Varadero itself feels like it was designed from the ground up for tourists, which is not far from the truth, since almost all the developments came when they opened the area up for tourism in the late 90s. In addition to the market stalls and eateries though, you still come across hints of authentic Cuban life and history.





If we were ever to return to Cuba, part of me would like to try a different resort, perhaps closer to Havana, where I would love to spend more time. On the other hand though, Roc Arenas Doradas is a known quantity now, with a lovely beach and extremely friendly staff, so I'd also be inclined to stay there again.

Hopefully it won't take another 25 years before the two of us return to Cuba, wherever we might end up staying!

Sunday, April 15, 2018

Havana Good Time

We took a couple of bus trips into Varadero to see the sights and do some souvenir shopping, but our only other outing was a day tour of Havana.

Havana is about 90 minutes drive from Varadero, but took about 2 hours with all the resort stops to gather the other tourists. Our driver, Julio, regaled us with tales of Cuba's people and history for the entire ride, and we stopped at the midway point to marvel at Cuba's highest bridge (112 m) at Bacunayagua, and to enjoy a pina colada served in a fresh pineapple.



We spent more time in the parking lot than the souvenir stands there, admiring the classic cars that canny and imaginative Cuban mechanics still keep rolling nearly 60 years after the last shipment of American parts.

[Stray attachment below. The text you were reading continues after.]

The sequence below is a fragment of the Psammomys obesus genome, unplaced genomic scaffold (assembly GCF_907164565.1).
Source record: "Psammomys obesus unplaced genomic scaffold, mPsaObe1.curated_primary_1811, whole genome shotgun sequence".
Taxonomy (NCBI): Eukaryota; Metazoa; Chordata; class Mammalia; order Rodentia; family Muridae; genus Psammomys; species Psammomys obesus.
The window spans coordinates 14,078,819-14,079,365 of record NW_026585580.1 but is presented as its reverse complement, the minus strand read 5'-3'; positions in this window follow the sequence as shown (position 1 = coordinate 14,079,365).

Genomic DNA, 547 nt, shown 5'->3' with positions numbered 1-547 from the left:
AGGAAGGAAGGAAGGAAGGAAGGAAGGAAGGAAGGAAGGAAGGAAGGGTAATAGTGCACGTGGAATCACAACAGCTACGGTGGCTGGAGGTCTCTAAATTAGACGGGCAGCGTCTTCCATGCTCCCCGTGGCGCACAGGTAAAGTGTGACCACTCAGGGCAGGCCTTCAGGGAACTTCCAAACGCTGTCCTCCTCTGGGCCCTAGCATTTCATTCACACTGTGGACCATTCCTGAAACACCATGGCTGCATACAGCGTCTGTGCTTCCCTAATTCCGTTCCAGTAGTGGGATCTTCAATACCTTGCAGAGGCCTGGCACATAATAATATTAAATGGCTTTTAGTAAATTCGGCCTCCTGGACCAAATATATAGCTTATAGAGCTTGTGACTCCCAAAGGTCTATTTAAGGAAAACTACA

The Bacunayagua bridge was actually engineered by the French, but along the way, Julio pointed out a number of other infrastructure projects (power stations in particular) built during Cuba's close association with Russia, or "Mama Roo-see-ya" as he put it. Russian tourists still make a point of journeying to Cuba, and there were a few posters with Cyrillic lettering in our hotel. The lobby clock even featured Moscow alongside Madrid and Havana:


Once in Havana, we stopped to look over the city and see the enormous marble Jesus statue (3rd largest in the world, I believe) that stands over the harbour.



And a cruise ship that seemed to dwarf even the city itself...


We toured New Havana first, seeing the massive expansion of the early 20th century, and the Hotel Sevilla where Al Capone would stay while in Havana, taking the entire 6th floor for his retinue.




The opulence and craftsmanship of this period is astonishing, right down the the tilework in the lobby.


How incongruous then to see the Revolutionary Museum right across the street. We had no time to go in but through the window, we could see the now-legendary yacht, The Granma. This tiny cabin cruiser took the Castros, Che Gueverra and nearly 80 other rebels from Mexico to Cuba to begin the overthrow of Batista and is now practically enshrined. The tanks, missiles and planes (British Sea Furies, actually) from the Bay of Pigs invasion are also displayed.


Most of Cuba enjoys a - let's call it 'relaxed' attitude to upkeep, and it would be easy to describe a lot of the buildings we saw as shabby by Canadian standards. On the other hand, no one in Havana is likely to freeze to death in December, so some of that attitude is understandable, and of course, they are still cleaning up after Hurricane Irma just last year.